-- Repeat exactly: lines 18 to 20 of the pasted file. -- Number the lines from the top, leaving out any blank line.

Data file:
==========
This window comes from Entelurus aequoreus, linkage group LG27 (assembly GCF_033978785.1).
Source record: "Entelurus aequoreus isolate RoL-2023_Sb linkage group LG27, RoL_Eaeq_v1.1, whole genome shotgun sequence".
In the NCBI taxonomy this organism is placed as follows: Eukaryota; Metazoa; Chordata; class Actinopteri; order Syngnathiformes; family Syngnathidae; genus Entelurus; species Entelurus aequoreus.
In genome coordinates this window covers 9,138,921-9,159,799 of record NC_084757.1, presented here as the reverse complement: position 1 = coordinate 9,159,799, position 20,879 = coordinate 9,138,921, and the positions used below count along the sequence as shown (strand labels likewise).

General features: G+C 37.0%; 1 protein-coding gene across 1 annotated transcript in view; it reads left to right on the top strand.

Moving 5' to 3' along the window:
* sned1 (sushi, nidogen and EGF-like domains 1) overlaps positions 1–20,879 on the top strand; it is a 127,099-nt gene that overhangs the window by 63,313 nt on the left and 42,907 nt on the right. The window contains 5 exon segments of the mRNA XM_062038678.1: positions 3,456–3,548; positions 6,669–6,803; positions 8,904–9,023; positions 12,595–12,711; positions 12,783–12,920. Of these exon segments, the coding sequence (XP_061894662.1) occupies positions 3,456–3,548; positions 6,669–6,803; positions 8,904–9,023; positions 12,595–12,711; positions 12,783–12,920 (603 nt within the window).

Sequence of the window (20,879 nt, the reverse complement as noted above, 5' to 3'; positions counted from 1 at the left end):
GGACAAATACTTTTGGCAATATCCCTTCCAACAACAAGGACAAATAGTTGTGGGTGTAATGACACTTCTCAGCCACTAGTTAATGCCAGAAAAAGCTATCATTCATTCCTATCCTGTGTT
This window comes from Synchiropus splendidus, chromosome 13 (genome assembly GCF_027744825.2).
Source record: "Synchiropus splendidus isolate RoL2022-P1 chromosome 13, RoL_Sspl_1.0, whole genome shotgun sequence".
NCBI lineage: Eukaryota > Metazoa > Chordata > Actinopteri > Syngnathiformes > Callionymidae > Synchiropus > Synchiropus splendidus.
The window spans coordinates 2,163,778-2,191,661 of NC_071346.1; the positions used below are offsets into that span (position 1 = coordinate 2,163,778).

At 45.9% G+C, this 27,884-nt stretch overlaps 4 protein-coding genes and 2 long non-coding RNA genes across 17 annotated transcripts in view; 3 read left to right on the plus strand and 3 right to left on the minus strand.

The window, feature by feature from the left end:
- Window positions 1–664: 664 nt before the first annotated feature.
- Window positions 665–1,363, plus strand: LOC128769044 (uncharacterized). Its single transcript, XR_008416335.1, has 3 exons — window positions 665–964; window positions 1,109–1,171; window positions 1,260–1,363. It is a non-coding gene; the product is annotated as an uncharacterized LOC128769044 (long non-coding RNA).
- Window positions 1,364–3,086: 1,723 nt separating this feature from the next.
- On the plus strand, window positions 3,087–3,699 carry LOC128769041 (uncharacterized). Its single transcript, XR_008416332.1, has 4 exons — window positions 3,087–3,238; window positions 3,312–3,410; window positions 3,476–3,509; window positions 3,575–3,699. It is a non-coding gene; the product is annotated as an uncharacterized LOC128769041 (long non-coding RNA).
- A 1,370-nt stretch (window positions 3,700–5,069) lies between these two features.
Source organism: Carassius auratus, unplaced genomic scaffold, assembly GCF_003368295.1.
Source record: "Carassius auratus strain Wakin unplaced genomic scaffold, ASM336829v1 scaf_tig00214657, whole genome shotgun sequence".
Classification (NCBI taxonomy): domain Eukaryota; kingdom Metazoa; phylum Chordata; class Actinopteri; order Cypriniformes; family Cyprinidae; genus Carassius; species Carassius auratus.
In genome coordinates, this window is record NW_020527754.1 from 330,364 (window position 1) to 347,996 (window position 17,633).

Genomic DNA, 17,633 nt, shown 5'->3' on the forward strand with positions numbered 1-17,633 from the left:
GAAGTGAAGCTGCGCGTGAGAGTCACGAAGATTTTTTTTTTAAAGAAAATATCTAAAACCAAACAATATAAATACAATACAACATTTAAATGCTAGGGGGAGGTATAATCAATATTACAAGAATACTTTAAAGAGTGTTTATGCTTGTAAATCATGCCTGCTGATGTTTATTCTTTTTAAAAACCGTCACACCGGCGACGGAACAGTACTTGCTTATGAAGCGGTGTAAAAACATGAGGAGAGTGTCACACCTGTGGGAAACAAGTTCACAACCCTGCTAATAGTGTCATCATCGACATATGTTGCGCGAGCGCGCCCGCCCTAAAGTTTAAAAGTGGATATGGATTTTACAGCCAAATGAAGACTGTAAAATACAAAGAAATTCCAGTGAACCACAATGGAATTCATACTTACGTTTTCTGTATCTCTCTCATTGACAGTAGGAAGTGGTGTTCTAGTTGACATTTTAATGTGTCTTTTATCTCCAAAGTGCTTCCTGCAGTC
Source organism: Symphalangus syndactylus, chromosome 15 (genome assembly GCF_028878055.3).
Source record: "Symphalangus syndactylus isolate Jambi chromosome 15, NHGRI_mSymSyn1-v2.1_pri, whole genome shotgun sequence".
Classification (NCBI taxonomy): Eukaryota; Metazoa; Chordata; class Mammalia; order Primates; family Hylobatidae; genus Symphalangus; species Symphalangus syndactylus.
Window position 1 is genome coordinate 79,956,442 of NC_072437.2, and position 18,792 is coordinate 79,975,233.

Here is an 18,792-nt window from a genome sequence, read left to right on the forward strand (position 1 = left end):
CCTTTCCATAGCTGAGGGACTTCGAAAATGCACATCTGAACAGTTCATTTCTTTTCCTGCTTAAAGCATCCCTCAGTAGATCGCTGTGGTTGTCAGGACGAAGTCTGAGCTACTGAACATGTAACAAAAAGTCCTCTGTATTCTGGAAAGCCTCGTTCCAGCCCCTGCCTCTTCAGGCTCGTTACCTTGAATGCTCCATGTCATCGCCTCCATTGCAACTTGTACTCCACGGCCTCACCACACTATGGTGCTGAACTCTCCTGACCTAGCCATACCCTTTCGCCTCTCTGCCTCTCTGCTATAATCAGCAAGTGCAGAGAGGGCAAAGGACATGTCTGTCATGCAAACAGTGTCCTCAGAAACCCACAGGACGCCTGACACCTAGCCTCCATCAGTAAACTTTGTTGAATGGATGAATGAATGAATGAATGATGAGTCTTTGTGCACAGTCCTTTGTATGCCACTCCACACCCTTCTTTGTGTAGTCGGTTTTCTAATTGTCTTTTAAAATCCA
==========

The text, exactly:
- Window positions 1,364–3,086: 1,723 nt separating this feature from the next.
- On the plus strand, window positions 3,087–3,699 carry LOC128769041 (uncharacterized). Its single transcript, XR_008416332.1, has 4 exons — window positions 3,087–3,238; window positions 3,312–3,410; window positions 3,476–3,509; window positions 3,575–3,699. It is a non-coding gene; the product is annotated as an uncharacterized LOC128769041 (long non-coding RNA).
- A 1,370-nt stretch (window positions 3,700–5,069) lies between these two features.